A lumbar puncture (LP), also known as a spinal tap, is a procedure used to access the cerebrospinal space. The cerebrospinal space is the area surrounding the spine and brain, which contains cerebrospinal fluid (CSF). CSF is a colorless fluid made in the ventricles of the brain, which acts as a buffer around the brain and spinal cord to keep them safe from injury. Your provider may want access to your cerebrospinal space during an LP to either obtain spinal fluid for testing or to insert medication.
What is a lumbar puncture used for?
A lumbar puncture is needed to both diagnose and treat some types of cancer. Cerebrospinal fluid, or CSF, can be removed and tested for cancer cells. Chemotherapy can be given directly into the cerebrospinal space during a lumbar puncture to treat some types of cancer. An LP can also be used to diagnose other medical problems, including meningitis and multiple sclerosis (MS).
How is the procedure done?
Before having an LP, you will have blood drawn to check your labs. You need a certain platelet count to make sure that your blood will clot at the site after the LP. Your provider will also talk to you about medications or allergies you have that could affect the procedure.
- Your provider will position you in a way so that your spine is stretched out to create space between the bones in the back. Opening this space makes the cerebrospinal space easier to reach.
- You will be told to either lie on your side or you will sit on the edge of your bed and rest your chest, arms, and head on a tray or chair that has been placed in front of you, with your feet dangling off the bed.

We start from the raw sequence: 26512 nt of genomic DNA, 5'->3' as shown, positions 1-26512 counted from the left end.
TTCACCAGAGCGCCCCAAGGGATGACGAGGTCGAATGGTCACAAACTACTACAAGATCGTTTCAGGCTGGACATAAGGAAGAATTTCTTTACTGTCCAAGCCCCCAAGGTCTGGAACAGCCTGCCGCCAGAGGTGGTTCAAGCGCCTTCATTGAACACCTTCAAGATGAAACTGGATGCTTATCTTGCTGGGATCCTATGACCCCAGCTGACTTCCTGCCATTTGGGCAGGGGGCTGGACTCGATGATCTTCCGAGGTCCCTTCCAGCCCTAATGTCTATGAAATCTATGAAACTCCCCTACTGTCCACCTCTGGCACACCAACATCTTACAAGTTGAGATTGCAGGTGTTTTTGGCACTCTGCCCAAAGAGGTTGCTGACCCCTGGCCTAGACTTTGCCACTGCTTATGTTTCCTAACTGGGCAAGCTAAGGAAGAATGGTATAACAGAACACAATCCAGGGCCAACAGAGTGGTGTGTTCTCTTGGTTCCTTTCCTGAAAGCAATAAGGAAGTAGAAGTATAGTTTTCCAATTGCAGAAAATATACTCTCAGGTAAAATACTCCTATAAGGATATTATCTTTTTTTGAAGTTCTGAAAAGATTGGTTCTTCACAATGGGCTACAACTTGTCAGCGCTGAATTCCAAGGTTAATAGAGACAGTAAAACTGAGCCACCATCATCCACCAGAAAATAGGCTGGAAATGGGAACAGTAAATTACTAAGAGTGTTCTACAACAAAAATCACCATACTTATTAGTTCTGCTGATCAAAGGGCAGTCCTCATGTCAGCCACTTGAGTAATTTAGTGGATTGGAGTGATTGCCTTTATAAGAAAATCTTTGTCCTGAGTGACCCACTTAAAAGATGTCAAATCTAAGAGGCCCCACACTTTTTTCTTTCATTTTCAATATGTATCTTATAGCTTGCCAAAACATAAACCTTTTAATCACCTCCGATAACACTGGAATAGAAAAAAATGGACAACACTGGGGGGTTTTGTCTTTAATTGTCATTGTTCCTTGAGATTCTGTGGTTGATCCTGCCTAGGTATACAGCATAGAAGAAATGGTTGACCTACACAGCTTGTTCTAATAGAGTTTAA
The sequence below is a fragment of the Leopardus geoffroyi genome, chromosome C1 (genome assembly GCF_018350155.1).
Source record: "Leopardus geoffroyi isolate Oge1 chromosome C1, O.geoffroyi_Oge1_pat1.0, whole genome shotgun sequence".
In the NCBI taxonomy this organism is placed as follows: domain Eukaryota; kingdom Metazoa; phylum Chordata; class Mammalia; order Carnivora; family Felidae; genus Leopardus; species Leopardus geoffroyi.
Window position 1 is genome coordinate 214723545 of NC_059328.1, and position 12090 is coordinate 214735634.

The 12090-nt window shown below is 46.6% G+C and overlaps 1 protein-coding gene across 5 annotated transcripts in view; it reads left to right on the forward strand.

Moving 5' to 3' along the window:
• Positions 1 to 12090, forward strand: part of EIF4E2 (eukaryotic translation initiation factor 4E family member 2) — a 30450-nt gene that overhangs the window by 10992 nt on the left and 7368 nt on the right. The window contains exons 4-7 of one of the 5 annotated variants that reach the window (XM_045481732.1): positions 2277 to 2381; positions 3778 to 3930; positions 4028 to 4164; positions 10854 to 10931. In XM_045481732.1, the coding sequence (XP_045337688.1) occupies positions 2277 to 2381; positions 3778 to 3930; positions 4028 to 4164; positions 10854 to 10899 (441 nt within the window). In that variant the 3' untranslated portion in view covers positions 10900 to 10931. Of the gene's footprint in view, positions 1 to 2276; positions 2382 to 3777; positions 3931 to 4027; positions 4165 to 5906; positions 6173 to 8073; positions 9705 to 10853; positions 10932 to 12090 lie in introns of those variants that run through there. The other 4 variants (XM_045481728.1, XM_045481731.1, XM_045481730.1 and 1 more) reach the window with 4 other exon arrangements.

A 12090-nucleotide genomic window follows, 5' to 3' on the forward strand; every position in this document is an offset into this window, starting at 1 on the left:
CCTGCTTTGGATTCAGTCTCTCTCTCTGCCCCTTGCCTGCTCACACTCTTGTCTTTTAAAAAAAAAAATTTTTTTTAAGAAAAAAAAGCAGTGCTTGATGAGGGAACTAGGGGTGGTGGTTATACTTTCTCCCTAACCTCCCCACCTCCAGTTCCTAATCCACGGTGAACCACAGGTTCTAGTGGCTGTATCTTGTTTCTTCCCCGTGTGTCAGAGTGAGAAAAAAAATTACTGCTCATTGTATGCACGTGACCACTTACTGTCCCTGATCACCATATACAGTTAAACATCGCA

- Once you are comfortable, your provider will feel your back to find the best place to insert the lumbar puncture needle. It is important to remain still during this time unless you are told to move. Once your provider has found where to insert the needle, the area will be marked with either a marker, a pen, or with a piece of plastic making an indent into the skin.
- Your provider will put on sterile gloves. The area is cleaned with a topical soap to prevent any germs from being introduced into the CSF. You will have a sterile drape placed on your back to cover the area not being affected by the lumbar puncture.
- Next, your provider will use a needle to give some anesthetic (numbing) medication in the area that the LP is being done. You may feel some burning or pressure for a few seconds before the numbing occurs. Your provider will touch the area and ask if you can feel it to make sure it is numb.
- A long, thin needle is used to enter the cerebrospinal space where it was marked and numbed. You may feel pressure, but you should not feel pain. It is important for you to stay as still as possible. If you need to move, you must ask your provider first. If you are feeling pain, tell your provider right away.
- Once the needle is in the right space, CSF is collected into test tubes. If you are receiving chemotherapy, it is then infused through this needle directly into the CSF. The whole procedure often takes about 15-30 minutes.
- Once the procedure is complete, the needle is removed. A dressing is placed where the needle was removed. You will then be told to lie flat, usually for 60 minutes. When CSF is removed and there is less CSF circulating than what is normal, it can cause a headache. Lying flat will prevent a headache while your body makes more CSF to replace what was removed. If you do have a headache, tell your provider.
If you have any other side effects, including dizziness, bleeding from the needle insertion site, blurry vision, nausea and/or vomiting that doesn’t get better, or confusion, it is important to tell your provider right away.
A lumbar puncture may be needed to diagnose and treat your cancer. Like any part of your treatment, you should ask your provider about any questions or concerns you may have.
InformedHealth.org. What happens during a lumbar puncture (spinal tap)? March 23, 2016. Found at https://www.ncbi.nlm.nih.gov/books/NBK367574/
MedlinePlus. Lumbar puncture (spinal tap). 2019. Found at: https://medlineplus.gov/ency/imagepages/19078.htm